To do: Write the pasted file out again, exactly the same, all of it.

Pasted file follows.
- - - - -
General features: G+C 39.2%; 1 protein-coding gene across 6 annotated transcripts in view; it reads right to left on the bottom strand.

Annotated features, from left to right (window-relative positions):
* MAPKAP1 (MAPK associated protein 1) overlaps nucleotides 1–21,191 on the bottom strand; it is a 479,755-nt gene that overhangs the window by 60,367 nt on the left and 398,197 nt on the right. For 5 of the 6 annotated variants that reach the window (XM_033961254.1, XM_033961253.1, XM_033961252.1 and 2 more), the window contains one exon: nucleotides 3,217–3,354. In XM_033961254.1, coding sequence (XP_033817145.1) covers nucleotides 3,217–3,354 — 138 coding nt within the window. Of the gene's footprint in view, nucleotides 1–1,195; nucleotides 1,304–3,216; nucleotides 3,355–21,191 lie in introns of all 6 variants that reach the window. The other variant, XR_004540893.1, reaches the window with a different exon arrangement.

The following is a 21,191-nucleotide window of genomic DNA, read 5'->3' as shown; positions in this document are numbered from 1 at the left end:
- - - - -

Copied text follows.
General features: G+C 39.2%; 1 protein-coding gene across 6 annotated transcripts in view; it reads right to left on the bottom strand.

Annotated features, from left to right (window-relative positions):
* MAPKAP1 (MAPK associated protein 1) overlaps nucleotides 1–21,191 on the bottom strand; it is a 479,755-nt gene that overhangs the window by 60,367 nt on the left and 398,197 nt on the right. For 5 of the 6 annotated variants that reach the window (XM_033961254.1, XM_033961253.1, XM_033961252.1 and 2 more), the window contains one exon: nucleotides 3,217–3,354. In XM_033961254.1, coding sequence (XP_033817145.1) covers nucleotides 3,217–3,354 — 138 coding nt within the window. Of the gene's footprint in view, nucleotides 1–1,195; nucleotides 1,304–3,216; nucleotides 3,355–21,191 lie in introns of all 6 variants that reach the window. The other variant, XR_004540893.1, reaches the window with a different exon arrangement.

The following is a 21,191-nucleotide window of genomic DNA, read 5'->3' as shown; positions in this document are numbered from 1 at the left end: